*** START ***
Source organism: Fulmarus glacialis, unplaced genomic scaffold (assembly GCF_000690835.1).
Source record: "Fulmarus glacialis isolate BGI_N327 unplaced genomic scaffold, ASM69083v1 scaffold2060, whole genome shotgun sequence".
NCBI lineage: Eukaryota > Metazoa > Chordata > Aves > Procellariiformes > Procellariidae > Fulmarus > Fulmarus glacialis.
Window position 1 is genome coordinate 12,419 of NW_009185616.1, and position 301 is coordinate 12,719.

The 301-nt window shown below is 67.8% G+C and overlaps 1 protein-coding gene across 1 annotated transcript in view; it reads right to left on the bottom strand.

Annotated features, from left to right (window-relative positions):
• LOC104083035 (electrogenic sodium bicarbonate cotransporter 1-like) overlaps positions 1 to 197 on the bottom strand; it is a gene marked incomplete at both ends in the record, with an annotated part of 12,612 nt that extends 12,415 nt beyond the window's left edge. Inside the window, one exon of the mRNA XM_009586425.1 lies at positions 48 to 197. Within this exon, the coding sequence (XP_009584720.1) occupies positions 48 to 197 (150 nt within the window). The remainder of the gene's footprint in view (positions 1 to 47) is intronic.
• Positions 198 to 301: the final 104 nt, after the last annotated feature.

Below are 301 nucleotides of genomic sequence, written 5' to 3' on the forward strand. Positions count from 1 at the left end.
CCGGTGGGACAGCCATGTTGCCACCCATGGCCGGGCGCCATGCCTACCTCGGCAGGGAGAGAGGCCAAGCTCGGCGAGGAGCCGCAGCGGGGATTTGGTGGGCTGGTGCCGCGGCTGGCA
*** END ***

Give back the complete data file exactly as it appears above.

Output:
Source organism: Fulmarus glacialis, unplaced genomic scaffold (assembly GCF_000690835.1).
Source record: "Fulmarus glacialis isolate BGI_N327 unplaced genomic scaffold, ASM69083v1 scaffold2060, whole genome shotgun sequence".
NCBI lineage: Eukaryota > Metazoa > Chordata > Aves > Procellariiformes > Procellariidae > Fulmarus > Fulmarus glacialis.
Window position 1 is genome coordinate 12,419 of NW_009185616.1, and position 301 is coordinate 12,719.

The 301-nt window shown below is 67.8% G+C and overlaps 1 protein-coding gene across 1 annotated transcript in view; it reads right to left on the bottom strand.

Annotated features, from left to right (window-relative positions):
• LOC104083035 (electrogenic sodium bicarbonate cotransporter 1-like) overlaps positions 1 to 197 on the bottom strand; it is a gene marked incomplete at both ends in the record, with an annotated part of 12,612 nt that extends 12,415 nt beyond the window's left edge. Inside the window, one exon of the mRNA XM_009586425.1 lies at positions 48 to 197. Within this exon, the coding sequence (XP_009584720.1) occupies positions 48 to 197 (150 nt within the window). The remainder of the gene's footprint in view (positions 1 to 47) is intronic.
• Positions 198 to 301: the final 104 nt, after the last annotated feature.

Below are 301 nucleotides of genomic sequence, written 5' to 3' on the forward strand. Positions count from 1 at the left end.
CCGGTGGGACAGCCATGTTGCCACCCATGGCCGGGCGCCATGCCTACCTCGGCAGGGAGAGAGGCCAAGCTCGGCGAGGAGCCGCAGCGGGGATTTGGTGGGCTGGTGCCGCGGCTGGCA